We held a funeral service for her at Central Baptist Church, and her parents, and family were there. The service was conducted by Rev. C.R. Williams (who is now deceased).

Connie's family took her back home to Bury her. I believe that was somewhere in Michigan.

If you want to contact me...my email is

Sincerely, B.J. Miller

Some could call this manslaughter because she was pushed into traffic. But none were prosecuted as the entire community down there depended of the income of the facility and the guards were so-called good god-fearing people. It didn't even get to the newspapers as far as we have found out. Her life was simply not that important in this community because she was a troubled teenager.

We are in the process of adding her to the victim list but records are not online. Cases like this could explain why the number of teenagers who have died during a program have increased.

Can the number of deaths be lowered?

No it cannot unless fewer teenagers are sent to programs.

Deaths cannot be avoided because the industry are unable to learn. Sergey Blashchishen's death is an exact copy of the death of Erica Harvey 7 years ago. They both cooked to death due to various drugs in their system while the staff watched them die out in the desert. In both cases there were chances to halt the process while the effects of the drugs was wearing off but in both cases the staff insisted that they should be sent out in the desert as fast as possible far from the lifesaving hospitals.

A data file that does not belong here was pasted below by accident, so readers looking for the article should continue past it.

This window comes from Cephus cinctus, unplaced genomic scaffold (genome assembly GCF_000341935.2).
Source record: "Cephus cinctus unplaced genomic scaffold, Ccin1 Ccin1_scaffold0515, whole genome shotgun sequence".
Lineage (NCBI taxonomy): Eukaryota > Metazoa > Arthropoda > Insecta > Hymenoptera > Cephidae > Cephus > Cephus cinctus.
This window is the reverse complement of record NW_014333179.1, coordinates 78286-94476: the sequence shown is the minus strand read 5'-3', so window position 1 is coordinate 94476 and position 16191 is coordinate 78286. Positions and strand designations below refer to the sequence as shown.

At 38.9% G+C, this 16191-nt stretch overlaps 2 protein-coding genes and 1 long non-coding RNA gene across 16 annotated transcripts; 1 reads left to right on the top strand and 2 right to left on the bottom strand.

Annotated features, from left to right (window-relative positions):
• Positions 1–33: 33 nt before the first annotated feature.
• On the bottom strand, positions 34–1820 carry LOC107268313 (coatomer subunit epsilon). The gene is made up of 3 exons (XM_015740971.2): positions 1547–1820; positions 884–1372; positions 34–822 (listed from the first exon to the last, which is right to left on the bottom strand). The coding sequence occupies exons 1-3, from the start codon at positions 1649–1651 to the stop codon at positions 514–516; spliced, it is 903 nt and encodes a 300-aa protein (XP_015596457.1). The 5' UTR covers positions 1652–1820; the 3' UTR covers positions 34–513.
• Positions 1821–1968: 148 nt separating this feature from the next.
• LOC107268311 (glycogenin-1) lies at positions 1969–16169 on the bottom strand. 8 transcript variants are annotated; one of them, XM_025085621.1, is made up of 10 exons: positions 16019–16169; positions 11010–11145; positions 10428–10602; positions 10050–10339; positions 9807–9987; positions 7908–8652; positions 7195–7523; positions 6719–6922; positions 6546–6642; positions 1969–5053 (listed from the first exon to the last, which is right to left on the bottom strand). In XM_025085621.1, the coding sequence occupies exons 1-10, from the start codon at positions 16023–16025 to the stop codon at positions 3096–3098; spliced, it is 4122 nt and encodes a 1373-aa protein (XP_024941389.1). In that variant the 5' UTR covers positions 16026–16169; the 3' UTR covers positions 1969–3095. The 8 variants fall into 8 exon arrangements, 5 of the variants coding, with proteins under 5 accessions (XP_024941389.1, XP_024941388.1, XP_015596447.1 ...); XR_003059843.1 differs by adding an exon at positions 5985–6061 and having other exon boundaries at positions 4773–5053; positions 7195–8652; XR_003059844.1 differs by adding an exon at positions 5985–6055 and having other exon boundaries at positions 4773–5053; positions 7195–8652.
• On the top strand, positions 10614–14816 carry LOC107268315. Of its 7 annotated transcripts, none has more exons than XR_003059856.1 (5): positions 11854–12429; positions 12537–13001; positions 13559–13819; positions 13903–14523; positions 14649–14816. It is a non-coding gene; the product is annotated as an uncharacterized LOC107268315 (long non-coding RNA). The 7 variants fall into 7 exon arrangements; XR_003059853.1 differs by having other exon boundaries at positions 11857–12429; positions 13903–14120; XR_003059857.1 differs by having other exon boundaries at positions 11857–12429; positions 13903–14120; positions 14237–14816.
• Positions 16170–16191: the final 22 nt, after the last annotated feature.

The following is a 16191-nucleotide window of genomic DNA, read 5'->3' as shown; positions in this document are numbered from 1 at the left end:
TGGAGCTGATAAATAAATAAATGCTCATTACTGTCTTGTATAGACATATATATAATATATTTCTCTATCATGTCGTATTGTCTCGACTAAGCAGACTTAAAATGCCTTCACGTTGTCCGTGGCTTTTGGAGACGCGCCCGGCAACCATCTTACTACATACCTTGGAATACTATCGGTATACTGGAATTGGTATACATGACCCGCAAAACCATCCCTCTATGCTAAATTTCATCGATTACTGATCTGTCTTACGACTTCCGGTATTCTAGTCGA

So if the industry is unable to learn the only possible answer is to lower the number of teenagers in programs. Only with fewer in programs and it means an increased focus on parenting classes and community based solutions the need for programs can be lowered. Parents with little knowledge of the complex world of a teenager today and an unforgiving justice system which neglect the fact that a teenagers brain is not fully developed will remain to be a problem. So other solutions is needed.
« Last Edit: December 31, 1969, 07:00:00 PM by Guest »

Offline psy

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Re: Is the industry more deadly than ever?
« Reply #1 on: January 01, 2010, 06:28:32 PM »
I'd say it's less deadly (as in within the program) but ultimately more harmful in the long term (which is really neither of the two options).  I'm factoring in quality of life and long term after-effects of thought reform here.
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Offline none-ya

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Re: Is the industry more deadly than ever?
« Reply #2 on: January 01, 2010, 07:03:28 PM »
Am I reading this right? Between 1970-1979 only 1 death by program? That don't sound right. That must not include suicides or "accidents". Seems I remember stories of more than 1 seed kid jumping off the sky way bridge.(I'll look for articles).
We are so much better informed today than in the 70's-80's. We will never know half of the real truth. But I guess you have to look it per capita. There are so many more programs now, than "in the day"Of course there are going to be more problems.